Cosmic Diary by Lori Fenton

Subscribe to Cosmic Diary by Lori Fenton feed
Part of the Cosmic Diary Network
Updated: 8 min 46 sec ago

Is it windblown or not?

September 26, 2016


A Piece of Mars: This 480×270 m (0.30×0.17 mi) scene shows what are being called “ridges”. Were these ridges once dunes that have now been stabilized and eroded? They have some dune-like characteristics: nearly parallel crests, one slope is steeper than the other, that steep slope seems to have exposed layers, and sometimes the crests meet in what is called a “Y-junction” (based on the letter’s shape). But although they’re common in some areas on Mars, they’re not like any dunes or ripples I’m familiar with. I’m inclined to think they’re not ancient dunes, but it’s likely that the wind had a hand in their formation. I’m open to suggestions… (HiRISE, ESP_046998_1365 NASA/JPL/Univ. of Arizona)

Light and dark

September 19, 2016


A Piece of Mars: This 0.96×0.54 km (0.6×0.34 mi) late winter scene is a study in contrast. The dark top half is uniformly rippled. This is the shady surface of the main windward side of one of Mars’ biggest dunes, in Kaiser crater. On the bottom is the sunlit side of the dune, strewn with gullies colored by CO2 frost (white), dark basaltic sand (black), and what may be oxidized fines (orange). (HiRISE ESP_045614_1330, NASA/JPL/Univ. of Arizona)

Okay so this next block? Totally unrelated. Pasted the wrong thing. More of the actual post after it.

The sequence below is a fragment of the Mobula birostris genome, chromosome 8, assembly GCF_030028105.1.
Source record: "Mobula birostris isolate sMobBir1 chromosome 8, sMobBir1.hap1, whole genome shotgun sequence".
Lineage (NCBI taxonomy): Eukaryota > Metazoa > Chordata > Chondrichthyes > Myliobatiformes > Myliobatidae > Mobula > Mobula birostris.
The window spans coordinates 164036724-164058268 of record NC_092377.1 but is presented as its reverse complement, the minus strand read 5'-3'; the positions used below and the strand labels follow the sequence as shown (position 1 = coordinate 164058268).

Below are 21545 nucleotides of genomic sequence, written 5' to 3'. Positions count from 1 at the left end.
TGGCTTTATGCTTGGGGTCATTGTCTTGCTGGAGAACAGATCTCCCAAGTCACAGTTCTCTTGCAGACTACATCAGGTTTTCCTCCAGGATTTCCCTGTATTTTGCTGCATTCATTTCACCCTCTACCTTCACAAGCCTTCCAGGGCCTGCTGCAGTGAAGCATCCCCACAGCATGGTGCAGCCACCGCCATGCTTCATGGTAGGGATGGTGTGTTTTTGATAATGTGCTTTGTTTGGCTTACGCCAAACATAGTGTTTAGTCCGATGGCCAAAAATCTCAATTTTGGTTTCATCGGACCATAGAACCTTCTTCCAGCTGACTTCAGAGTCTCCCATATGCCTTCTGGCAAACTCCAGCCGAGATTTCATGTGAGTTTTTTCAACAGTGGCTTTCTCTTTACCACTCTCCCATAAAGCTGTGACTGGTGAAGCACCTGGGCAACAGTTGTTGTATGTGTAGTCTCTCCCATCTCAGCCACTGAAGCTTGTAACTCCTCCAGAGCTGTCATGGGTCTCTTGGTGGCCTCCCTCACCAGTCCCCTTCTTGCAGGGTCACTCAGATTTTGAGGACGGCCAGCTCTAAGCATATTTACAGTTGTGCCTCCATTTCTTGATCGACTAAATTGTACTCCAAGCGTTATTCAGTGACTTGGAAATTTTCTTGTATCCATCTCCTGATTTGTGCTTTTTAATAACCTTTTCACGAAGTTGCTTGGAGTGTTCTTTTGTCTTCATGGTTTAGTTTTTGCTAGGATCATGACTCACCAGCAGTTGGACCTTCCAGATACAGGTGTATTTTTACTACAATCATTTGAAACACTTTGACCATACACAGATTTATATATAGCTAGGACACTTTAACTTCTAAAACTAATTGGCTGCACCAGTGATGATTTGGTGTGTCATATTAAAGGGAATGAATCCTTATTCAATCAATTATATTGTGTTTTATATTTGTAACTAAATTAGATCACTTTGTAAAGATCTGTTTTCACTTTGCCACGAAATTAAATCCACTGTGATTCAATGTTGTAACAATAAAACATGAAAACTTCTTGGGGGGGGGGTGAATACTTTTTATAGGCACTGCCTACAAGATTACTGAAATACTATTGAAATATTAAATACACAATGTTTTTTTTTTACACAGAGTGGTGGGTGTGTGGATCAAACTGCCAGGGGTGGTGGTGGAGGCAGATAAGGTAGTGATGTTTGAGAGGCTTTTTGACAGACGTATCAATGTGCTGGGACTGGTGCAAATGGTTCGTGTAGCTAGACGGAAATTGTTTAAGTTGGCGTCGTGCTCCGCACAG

Shades and textures

September 12, 2016


A Piece of Mars: This 480×270 m (0.3×0.17 mi) scene shows the contact between two very different terrains. On the left is a bright surface with polygonal cracks (characteristic of periglacial terrain – this is at a high latitude). On the right is a dark rippled sand sheet that superposes the polygonally-cracked surface. The long meandering furrows might be the beginnings of polygonal cracking in the sand, which might expand if wind doesn’t erase them. (HiRISE PSP_006473_1125, NASA/JPL/Univ. of Arizona)

Eroded dune

September 05, 2016


A Piece of Mars: Barchan dunes on Mars have a characteristic crescent shape, with a steep slope (“slip face”) on the inside of the sharpest curve (see examples like this, this, these, or this). This image (873×491 m, or 0.54×0.31 mi) shows an example of a dune that probably looked a bit like those other dunes did once, but it’s been highly eroded so that the characteristic curved slip face is no longer the steepest slope. This dune is located pretty far north, so I’m betting it’s been stabilized by ice, so that the wind can no longer easily reshape it into a typical barchan. (HiRISE ESP_036404_2590, NASA/JPL/Univ. of Arizona)

Where does the windblown stuff come from?

August 29, 2016